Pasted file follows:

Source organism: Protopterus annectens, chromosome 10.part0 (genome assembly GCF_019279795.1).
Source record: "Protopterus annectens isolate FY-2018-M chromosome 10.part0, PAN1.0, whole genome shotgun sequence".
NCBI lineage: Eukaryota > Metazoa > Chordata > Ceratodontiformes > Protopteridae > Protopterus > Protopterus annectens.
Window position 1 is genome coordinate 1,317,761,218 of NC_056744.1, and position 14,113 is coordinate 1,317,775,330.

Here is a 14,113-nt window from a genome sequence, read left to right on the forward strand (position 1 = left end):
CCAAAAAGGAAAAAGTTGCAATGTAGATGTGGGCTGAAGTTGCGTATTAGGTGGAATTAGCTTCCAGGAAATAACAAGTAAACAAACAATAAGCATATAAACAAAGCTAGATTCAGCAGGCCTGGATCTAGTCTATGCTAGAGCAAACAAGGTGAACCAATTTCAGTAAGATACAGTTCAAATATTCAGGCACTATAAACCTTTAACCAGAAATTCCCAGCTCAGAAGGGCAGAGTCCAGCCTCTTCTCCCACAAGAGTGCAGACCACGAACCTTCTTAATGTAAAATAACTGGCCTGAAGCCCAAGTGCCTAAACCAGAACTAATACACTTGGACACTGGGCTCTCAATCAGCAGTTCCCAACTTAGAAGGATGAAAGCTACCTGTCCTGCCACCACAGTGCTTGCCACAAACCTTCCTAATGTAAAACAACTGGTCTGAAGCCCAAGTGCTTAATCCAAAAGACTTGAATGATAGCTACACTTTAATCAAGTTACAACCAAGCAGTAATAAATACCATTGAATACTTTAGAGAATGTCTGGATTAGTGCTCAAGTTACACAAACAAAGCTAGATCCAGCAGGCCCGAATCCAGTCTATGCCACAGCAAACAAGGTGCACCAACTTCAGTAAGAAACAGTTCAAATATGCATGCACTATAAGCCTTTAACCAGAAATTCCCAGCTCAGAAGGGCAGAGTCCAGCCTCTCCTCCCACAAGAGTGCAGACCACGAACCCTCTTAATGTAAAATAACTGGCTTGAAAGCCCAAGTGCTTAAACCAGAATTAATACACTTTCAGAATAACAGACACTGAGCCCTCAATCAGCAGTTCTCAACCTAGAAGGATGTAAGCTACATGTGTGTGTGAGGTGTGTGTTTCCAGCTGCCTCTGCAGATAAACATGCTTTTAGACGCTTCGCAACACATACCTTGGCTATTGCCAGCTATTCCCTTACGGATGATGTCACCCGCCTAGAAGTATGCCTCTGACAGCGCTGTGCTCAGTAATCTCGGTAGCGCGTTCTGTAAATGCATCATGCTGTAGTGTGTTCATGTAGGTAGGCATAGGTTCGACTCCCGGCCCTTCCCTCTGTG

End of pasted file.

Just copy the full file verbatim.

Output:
Source organism: Protopterus annectens, chromosome 10.part0 (genome assembly GCF_019279795.1).
Source record: "Protopterus annectens isolate FY-2018-M chromosome 10.part0, PAN1.0, whole genome shotgun sequence".
NCBI lineage: Eukaryota > Metazoa > Chordata > Ceratodontiformes > Protopteridae > Protopterus > Protopterus annectens.
Window position 1 is genome coordinate 1,317,761,218 of NC_056744.1, and position 14,113 is coordinate 1,317,775,330.

Here is a 14,113-nt window from a genome sequence, read left to right on the forward strand (position 1 = left end):
CCAAAAAGGAAAAAGTTGCAATGTAGATGTGGGCTGAAGTTGCGTATTAGGTGGAATTAGCTTCCAGGAAATAACAAGTAAACAAACAATAAGCATATAAACAAAGCTAGATTCAGCAGGCCTGGATCTAGTCTATGCTAGAGCAAACAAGGTGAACCAATTTCAGTAAGATACAGTTCAAATATTCAGGCACTATAAACCTTTAACCAGAAATTCCCAGCTCAGAAGGGCAGAGTCCAGCCTCTTCTCCCACAAGAGTGCAGACCACGAACCTTCTTAATGTAAAATAACTGGCCTGAAGCCCAAGTGCCTAAACCAGAACTAATACACTTGGACACTGGGCTCTCAATCAGCAGTTCCCAACTTAGAAGGATGAAAGCTACCTGTCCTGCCACCACAGTGCTTGCCACAAACCTTCCTAATGTAAAACAACTGGTCTGAAGCCCAAGTGCTTAATCCAAAAGACTTGAATGATAGCTACACTTTAATCAAGTTACAACCAAGCAGTAATAAATACCATTGAATACTTTAGAGAATGTCTGGATTAGTGCTCAAGTTACACAAACAAAGCTAGATCCAGCAGGCCCGAATCCAGTCTATGCCACAGCAAACAAGGTGCACCAACTTCAGTAAGAAACAGTTCAAATATGCATGCACTATAAGCCTTTAACCAGAAATTCCCAGCTCAGAAGGGCAGAGTCCAGCCTCTCCTCCCACAAGAGTGCAGACCACGAACCCTCTTAATGTAAAATAACTGGCTTGAAAGCCCAAGTGCTTAAACCAGAATTAATACACTTTCAGAATAACAGACACTGAGCCCTCAATCAGCAGTTCTCAACCTAGAAGGATGTAAGCTACATGTGTGTGTGAGGTGTGTGTTTCCAGCTGCCTCTGCAGATAAACATGCTTTTAGACGCTTCGCAACACATACCTTGGCTATTGCCAGCTATTCCCTTACGGATGATGTCACCCGCCTAGAAGTATGCCTCTGACAGCGCTGTGCTCAGTAATCTCGGTAGCGCGTTCTGTAAATGCATCATGCTGTAGTGTGTTCATGTAGGTAGGCATAGGTTCGACTCCCGGCCCTTCCCTCTGTG